Crop circles

Posted on May 22, 2008. Filed under: History, Science and Technology |


Crop circles
is a term used to describe patterns created by the flattening of crops such as wheat, barley, rapeseed , rye, corn, linseed and soy.

Overview

The term was first used by researcher Colin Andrews to describe simple circles he was researching. Since 1990 the circles evolved into complex geometries, but by then the term had stuck. Examples can be found worldwide. Various hypotheses have been offered to explain their formation, ranging from the naturalistic to the paranormal. Naturalistic explanations include man-made hoaxes or geological anomalies, while paranormal explanations include formation by UFOs. Many circles are known to be man-made, such as those created by Doug Bower, Dave Chorley, and John Lundberg, and a 2000 study into circle hoaxing concluded that 80 percent of UK circles were definitely man-made.

In 1966 one of the most famous accounts of UFO traces happened in the small town of Tully, Queensland, Australia . A sugar cane farmer said he witnessed a saucer-shaped craft rise 30 or 40 feet up from a swamp and then fly away, and when he went to investigate the location where he thought the saucer had landed, he found the reeds intricately weaved in a clockwise fashion on top of the water. The woven reeds could hold the weight of 10 men.

There are also many other anecdotal accounts of crop circles in Ufology literature that predate the modern crop circle phenomena, though some cases involve crops which were cut or burnt, rather than flattened.

Crop Circle Designs

Early examples of crop circles were usually simple circular patterns of various sizes. After some years, more complex geometric patterns emerged. In general, the early formations (1970–2000) seemed to be based on the principles of sacred geometry. Later formations, those occurring after 2000, appear to be based on other principles, natural sciences and mathematics designs, including fractals. Many crop circles now have fine intricate detail, regular symmetry and careful composition. Elements of three-dimensionality became more frequent, culminating in spectacular images of cube-shaped structures.[more…]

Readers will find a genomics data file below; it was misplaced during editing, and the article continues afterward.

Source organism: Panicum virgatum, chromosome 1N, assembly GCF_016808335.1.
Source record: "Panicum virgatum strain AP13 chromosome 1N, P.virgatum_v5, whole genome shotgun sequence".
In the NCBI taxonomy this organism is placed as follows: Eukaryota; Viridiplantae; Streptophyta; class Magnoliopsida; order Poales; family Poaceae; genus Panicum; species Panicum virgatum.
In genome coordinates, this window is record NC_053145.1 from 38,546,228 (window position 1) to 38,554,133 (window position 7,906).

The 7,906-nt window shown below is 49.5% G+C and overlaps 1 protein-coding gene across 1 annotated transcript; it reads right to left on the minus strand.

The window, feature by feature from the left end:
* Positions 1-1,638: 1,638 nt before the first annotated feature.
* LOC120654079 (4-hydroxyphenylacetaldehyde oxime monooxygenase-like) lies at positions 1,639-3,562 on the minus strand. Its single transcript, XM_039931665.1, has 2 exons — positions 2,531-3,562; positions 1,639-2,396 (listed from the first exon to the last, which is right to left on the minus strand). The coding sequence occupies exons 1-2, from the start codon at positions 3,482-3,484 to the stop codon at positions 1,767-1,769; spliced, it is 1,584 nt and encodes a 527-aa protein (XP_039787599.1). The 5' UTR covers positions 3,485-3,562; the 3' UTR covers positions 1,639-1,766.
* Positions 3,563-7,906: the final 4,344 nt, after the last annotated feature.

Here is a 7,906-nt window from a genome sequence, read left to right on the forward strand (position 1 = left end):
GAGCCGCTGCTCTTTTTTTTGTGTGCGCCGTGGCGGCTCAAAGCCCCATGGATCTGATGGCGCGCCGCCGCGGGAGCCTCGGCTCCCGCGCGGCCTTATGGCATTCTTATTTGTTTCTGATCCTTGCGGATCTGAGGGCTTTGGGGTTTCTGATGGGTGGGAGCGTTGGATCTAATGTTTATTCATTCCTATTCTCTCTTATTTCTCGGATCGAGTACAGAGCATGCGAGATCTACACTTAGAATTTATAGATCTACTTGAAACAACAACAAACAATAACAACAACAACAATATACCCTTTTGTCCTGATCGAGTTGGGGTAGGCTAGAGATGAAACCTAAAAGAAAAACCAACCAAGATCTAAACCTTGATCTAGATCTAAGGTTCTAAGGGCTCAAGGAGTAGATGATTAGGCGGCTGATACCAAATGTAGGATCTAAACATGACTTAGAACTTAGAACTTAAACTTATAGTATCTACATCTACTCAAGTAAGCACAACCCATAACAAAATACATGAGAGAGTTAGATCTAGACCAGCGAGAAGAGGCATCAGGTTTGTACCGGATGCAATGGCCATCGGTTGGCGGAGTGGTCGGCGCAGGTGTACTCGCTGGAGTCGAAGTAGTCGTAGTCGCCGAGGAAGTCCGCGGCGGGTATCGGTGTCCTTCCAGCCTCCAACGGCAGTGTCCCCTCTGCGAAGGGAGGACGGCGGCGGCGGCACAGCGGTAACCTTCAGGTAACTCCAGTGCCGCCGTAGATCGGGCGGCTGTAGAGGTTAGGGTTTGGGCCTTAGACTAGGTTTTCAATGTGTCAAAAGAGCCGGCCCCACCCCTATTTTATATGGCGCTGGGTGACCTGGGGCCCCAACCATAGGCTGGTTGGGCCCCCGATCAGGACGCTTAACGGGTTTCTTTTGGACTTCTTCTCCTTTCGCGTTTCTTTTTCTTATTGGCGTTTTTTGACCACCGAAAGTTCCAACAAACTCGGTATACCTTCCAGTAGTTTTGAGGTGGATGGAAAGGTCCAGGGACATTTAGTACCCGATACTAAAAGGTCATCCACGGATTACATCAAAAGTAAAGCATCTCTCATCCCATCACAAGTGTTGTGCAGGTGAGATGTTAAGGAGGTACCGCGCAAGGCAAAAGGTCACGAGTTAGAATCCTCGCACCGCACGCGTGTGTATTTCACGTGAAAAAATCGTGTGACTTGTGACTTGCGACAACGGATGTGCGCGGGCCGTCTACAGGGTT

Creators of Crop Circles

In 1991, two men from Southampton, England announced that they had conceived the idea as a prank at a pub near Winchester, Hampshire during an evening in 1976. Inspired by the 1966 Tully Saucer Nests, Doug Bower and Dave Chorley made their crop circles using planks, rope, hats and wire as their only tools: using a four-foot-long plank attached to a rope, they easily created circles eight feet in diameter. The two men were able to make a 40-foot (12 m) circle in 15 minutes.

The pair became frustrated when their work did not receive significant publicity, so in 1981 they created a circle in Matterley Bowl, a natural amphitheatre just outside Winchester, Hampshire – an area surrounded by roads from which a clear view of the field is available to drivers passing by. Their designs were at first simple circles. When newspapers claimed that the circles could easily be explained by natural phenomena, Bower and Chorley made more complex patterns. A simple wire with a loop, hanging down from a cap – the loop positioned over one eye – could be used to focus on a landmark to aid in the creation of straight lines. Later designs of crop circles became increasingly complicated.

Bower’s wife had become suspicious of him, noticing high levels of mileage in their car. Eventually, fearing that his wife suspected him of adultery, Bower confessed to her and subsequently he and Chorley informed a British national newspaper. Chorley died in 1996, and Doug Bower has made crop circles as recently as 2004. Bower has said that, had it not been for his wife’s suspicions, he would have taken the secret to his deathbed, never revealing that it was a hoax.[more…]